Although it has been hypothesised that shyness could be qualitatively different from social anxiety, some evidence places shyness and social anxiety on a continuum or spectrum in which social anxiety is conceptualised as ‘‘extreme shyness”[6,17-19]. Such a conceptualisation also suggests that the two may share similar features at the somatic, behavioural and cognitive levels[17,20,21], even though shyness is not pathological. More specifically, it might be assumed that shy and socially anxious subjects also share similar features in terms of metacognitive beliefs and ruminative processes. An evaluation of whether rumination and metacognitive beliefs are associated with shyness could enrich the literature on the possible aetiological factors of shyness. Although it might be considered as a source of limited evidence to support this specific assumption, Vassilopoulos et al suggested that during preadolescence, shyness might be correlated with post-event processing. However, no studies to date have explored the proposed a relationship between metacognitive belief, rumination and shyness in a sample of adults.
Based on the S-REF model, this study aims to explore the association between metacognitive beliefs, rumination and shyness in a non-clinical sample of adults. We hypothesised that higher levels of metacognitive belief and rumination would be associated with higher levels of shyness.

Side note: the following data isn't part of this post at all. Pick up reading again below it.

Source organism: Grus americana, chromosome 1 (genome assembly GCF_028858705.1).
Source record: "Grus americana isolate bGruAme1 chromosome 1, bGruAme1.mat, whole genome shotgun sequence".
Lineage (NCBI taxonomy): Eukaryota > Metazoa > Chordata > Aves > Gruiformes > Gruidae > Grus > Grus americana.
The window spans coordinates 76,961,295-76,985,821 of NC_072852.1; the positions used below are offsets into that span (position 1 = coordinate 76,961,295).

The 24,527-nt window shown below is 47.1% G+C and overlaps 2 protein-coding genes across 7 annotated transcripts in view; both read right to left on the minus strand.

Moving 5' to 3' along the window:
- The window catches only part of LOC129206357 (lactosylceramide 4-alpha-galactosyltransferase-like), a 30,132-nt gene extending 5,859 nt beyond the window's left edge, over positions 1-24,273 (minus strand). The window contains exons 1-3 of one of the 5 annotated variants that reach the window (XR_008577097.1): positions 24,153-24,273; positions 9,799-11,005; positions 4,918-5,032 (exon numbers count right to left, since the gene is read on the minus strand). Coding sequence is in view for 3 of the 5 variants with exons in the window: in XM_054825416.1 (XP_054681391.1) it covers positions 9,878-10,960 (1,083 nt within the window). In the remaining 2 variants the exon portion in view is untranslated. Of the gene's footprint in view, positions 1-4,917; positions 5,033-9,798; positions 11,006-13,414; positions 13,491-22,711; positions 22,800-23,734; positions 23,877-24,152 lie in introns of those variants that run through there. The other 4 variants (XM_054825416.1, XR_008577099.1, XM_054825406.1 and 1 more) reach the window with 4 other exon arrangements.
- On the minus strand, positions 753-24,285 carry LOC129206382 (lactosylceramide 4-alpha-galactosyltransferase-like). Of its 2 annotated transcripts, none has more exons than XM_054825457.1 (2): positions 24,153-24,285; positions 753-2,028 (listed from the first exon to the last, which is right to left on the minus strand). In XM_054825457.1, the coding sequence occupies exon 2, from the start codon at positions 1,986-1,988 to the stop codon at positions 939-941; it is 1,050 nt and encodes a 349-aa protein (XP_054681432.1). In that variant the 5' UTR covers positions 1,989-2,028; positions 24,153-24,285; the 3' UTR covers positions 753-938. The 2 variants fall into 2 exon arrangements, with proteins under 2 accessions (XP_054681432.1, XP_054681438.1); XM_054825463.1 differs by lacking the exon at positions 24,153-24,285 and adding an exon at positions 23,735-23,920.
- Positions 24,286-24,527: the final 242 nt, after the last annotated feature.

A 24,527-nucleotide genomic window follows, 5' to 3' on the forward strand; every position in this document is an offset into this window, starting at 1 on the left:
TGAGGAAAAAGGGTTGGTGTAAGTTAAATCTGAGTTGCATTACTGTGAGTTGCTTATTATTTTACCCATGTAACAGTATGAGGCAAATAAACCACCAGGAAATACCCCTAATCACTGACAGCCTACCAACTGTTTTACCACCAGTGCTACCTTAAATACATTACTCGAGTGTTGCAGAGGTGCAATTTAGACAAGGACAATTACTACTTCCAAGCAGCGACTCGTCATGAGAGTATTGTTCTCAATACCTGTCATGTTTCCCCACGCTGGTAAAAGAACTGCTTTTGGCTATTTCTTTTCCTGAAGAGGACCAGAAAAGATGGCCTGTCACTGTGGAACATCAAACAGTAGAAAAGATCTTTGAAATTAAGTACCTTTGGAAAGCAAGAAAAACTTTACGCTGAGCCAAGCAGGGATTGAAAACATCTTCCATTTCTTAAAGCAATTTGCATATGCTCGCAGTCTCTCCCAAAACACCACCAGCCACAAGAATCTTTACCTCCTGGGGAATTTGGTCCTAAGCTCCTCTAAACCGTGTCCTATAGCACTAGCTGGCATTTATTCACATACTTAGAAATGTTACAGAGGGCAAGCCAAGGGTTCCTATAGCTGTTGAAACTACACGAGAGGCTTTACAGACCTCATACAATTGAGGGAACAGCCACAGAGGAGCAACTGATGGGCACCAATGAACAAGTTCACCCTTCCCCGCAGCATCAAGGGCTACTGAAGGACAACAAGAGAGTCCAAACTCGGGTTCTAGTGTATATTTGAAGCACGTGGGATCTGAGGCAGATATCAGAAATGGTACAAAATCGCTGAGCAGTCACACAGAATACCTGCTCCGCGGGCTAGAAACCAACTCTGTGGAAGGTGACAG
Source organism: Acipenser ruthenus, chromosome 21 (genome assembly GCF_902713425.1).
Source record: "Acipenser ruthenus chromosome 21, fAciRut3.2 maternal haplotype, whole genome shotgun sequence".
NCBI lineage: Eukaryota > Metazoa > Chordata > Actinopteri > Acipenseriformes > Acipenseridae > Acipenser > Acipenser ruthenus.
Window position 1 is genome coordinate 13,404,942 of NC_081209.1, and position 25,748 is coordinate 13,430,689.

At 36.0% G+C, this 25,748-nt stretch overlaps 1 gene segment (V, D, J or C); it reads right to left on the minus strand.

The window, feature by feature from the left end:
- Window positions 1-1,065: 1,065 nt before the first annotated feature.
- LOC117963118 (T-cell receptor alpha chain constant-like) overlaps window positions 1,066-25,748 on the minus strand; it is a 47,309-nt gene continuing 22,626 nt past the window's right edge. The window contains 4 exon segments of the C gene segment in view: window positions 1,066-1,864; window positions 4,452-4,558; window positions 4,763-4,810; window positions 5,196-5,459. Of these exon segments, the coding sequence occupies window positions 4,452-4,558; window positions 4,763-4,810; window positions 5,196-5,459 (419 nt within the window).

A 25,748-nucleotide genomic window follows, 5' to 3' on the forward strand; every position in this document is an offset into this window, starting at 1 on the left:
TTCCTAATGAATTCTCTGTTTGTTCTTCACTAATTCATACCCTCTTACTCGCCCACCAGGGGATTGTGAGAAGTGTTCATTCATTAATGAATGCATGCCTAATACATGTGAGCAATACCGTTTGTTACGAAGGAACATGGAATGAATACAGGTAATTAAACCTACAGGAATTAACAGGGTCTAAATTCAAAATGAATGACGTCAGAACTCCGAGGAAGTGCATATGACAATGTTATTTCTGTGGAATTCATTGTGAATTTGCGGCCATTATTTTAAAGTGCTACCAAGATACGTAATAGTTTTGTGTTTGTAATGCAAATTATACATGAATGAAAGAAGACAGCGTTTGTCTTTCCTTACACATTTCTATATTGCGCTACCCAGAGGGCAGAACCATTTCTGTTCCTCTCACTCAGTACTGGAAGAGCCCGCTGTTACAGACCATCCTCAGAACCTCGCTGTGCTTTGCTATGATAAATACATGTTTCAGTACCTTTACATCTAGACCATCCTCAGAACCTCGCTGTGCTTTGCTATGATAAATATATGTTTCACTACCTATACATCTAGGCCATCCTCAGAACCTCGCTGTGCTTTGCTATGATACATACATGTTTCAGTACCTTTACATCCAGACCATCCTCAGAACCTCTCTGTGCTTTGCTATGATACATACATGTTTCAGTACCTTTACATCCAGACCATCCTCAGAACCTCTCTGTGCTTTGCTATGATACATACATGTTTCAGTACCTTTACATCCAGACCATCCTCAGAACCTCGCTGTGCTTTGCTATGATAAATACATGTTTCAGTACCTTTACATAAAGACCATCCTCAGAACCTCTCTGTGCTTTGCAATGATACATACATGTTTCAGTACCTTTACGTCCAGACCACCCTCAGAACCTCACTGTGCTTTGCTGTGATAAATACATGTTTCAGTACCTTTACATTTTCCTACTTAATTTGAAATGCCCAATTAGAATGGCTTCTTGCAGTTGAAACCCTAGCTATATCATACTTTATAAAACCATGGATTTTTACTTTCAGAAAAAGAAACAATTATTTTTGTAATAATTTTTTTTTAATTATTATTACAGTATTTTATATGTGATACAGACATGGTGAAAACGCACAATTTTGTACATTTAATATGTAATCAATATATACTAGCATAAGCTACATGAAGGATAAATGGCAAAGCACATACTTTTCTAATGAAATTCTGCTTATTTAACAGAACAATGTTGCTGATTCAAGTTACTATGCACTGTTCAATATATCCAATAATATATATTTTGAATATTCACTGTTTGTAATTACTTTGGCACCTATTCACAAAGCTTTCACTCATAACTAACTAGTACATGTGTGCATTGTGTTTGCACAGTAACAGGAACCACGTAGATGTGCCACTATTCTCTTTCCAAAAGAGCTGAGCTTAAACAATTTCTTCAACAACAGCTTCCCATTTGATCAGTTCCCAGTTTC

MATERIALS AND METHODS
One hundred and three healthy subjects were recruited from the general population on the basis of the following inclusion criteria: At least 18 years old and fluent in Italian. In terms of exclusion criteria, individuals with personality disorders were excluded on the basis of a diagnostic interview conducted by psychologists who assessed demographic data, past or current emotional disorders, or psychological and/or psychopharmacological treatments. All participants provided informed consent.
Shyness was evaluated using the Revised Cheek and Buss Shyness Scale, a 14 item self-report scale. Each item is rated on a five-point Likert scale. Higher scores indicate greater levels of shyness. The Revised Cheek and Buss Shyness Scale possesses good psychometric properties[24,25]. The official Italian translation of this scale by Marcone and Nigro was used.
Rumination was measured by the Ruminative Response Scale, a 22 item self-report scale assessing the propensity to ruminate in response to depression. Respondents are required to indicate the degree to which they engage in a ruminative thinking style when they feel depressed. Each item is rated on a four-point scale ranging from one (almost never) to four (always). Higher scores indicate higher levels of rumination. This scale possesses good psychometric properties. The English version of this scale was back-translated into Italian by a native Italian speaker who was not familiar with the questionnaire.